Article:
Apparently, there were 13, according to the US Department of justice. 13 people intervening in the us election?! 13 against the billions in the budget of the secret service? Against Intelligence and counterintelligence, against the latest developments and technology? Absurd? Yes. But this is a modern American political reality. By the way, why 13? Looks like there are no negative associations with other numbers, and in this case it’s the only hope [for this story].

The indictment did not link the Russian Government to the accused despite earlier US intelligence assessments which claimed Russian President Vladimir Putin personally ordered a campaign to influence the US election.

Due to the absence of an extradition treaty between the US and Russia, it is unlikely the accused Russians will be arrested or appear in a US court to face charges, which include conspiracy to defraud the United States, wire fraud, bank fraud and identity theft.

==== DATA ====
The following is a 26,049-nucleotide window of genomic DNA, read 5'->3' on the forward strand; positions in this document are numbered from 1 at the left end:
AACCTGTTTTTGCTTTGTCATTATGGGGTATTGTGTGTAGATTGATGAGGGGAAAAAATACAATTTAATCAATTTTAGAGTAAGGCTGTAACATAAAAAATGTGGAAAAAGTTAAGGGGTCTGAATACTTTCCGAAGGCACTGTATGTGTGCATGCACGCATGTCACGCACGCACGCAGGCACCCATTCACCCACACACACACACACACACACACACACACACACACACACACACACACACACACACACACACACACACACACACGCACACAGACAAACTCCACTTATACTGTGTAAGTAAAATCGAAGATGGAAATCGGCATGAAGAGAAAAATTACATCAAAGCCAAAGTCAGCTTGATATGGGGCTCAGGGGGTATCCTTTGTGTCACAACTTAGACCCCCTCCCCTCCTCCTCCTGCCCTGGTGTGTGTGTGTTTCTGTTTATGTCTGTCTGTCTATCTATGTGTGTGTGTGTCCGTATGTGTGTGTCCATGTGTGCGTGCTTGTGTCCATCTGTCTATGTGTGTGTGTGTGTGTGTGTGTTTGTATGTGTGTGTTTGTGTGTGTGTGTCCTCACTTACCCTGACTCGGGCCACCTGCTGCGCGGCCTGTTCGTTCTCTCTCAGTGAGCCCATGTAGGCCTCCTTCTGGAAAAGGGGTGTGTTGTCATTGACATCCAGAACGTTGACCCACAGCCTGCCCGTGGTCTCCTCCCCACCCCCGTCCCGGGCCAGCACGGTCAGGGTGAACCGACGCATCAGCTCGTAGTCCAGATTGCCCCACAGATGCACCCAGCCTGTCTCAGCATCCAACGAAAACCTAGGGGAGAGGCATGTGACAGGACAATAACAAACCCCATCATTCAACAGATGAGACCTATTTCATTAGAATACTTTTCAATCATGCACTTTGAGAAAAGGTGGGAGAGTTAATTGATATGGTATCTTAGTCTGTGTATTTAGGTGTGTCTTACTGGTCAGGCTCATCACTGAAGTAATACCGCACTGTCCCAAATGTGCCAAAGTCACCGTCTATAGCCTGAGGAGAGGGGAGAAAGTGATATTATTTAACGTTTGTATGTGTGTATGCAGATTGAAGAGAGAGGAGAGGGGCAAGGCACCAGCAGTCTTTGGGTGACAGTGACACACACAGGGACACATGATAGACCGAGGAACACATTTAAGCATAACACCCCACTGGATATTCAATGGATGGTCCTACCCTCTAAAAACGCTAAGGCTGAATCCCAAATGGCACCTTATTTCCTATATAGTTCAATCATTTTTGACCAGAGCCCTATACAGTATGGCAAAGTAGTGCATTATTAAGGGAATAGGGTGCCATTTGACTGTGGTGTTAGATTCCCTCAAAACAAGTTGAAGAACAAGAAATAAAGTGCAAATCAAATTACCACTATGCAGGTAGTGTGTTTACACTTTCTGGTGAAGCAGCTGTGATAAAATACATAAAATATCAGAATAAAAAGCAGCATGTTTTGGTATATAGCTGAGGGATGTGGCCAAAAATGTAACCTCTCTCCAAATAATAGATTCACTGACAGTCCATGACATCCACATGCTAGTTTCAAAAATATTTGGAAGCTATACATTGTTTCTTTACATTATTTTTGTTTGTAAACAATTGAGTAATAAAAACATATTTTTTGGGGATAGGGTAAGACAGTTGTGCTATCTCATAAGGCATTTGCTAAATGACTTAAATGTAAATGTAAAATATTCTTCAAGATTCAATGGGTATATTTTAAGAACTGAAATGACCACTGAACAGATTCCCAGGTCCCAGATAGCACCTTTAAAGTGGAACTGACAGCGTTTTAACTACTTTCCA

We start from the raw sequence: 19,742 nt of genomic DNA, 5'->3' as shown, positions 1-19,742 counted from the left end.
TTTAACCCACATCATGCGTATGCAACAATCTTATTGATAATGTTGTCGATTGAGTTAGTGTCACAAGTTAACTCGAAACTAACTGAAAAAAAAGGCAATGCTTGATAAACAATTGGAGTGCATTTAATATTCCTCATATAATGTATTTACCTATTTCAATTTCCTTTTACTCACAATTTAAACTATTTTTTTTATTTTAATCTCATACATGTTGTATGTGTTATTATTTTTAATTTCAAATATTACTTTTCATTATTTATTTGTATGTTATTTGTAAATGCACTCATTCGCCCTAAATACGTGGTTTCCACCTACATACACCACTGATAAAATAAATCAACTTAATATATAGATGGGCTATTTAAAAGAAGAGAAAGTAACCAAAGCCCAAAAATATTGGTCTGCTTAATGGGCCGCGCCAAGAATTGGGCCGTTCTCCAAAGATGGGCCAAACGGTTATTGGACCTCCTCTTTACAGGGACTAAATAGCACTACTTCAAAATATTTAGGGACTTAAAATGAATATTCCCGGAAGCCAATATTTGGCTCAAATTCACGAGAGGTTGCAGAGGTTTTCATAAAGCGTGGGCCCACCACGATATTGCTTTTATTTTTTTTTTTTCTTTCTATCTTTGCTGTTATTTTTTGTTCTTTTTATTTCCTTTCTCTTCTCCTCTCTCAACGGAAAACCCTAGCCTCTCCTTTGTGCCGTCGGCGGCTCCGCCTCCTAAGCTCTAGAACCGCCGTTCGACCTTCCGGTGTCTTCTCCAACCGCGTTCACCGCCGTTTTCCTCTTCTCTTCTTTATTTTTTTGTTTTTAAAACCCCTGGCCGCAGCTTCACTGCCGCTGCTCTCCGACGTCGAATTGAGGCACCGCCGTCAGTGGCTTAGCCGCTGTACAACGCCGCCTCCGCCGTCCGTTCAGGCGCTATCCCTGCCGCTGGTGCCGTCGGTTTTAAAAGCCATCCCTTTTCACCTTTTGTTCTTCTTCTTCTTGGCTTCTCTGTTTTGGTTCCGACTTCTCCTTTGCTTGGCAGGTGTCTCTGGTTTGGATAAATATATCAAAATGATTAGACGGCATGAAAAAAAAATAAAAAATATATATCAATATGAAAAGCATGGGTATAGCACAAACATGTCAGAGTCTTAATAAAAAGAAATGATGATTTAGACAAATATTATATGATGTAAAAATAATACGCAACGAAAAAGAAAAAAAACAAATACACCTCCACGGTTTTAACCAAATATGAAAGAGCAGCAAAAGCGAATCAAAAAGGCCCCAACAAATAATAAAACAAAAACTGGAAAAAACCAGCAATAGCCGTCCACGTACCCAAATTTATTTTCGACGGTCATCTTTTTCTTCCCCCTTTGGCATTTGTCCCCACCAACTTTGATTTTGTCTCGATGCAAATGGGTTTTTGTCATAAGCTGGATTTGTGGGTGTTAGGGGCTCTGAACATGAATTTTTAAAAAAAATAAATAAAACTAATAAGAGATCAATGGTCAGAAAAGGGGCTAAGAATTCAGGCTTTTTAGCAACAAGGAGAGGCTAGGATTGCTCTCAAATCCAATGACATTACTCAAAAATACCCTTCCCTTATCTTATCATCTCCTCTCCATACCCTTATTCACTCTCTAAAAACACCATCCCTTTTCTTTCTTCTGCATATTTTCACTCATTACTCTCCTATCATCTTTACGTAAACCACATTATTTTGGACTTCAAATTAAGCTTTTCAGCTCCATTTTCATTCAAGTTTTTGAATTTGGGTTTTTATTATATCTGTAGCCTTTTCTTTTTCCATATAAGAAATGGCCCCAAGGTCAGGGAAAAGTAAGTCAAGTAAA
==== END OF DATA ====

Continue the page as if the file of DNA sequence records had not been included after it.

Gun control debate resurfaces after US suffers 18th school shooting for 2018

A 19-year-old opened fire on former classmates at a high school in Florida on Wednesday, killing 17 people and injuring 14.

The shooting occurred at the Marjory Stoneman Douglas High School, some 72 miles north of Miami.

The shooter set off the school’s fire alarm and started firing with an AR15 rifle, wearing a black backpack and carrying a black duffel bag.

His victims were indiscriminate, aged from 14 to 49, and included three staff members.

The shooter is suspected to be Nikolas Cruz, a former student of the high school who was expelled last year after several suspensions, and was known to have a history of anger, depression and mental instability.

Initially, the shooter escaped among the throng of fleeing students, buying a drink from a nearby Walmart and sitting at a McDonalds.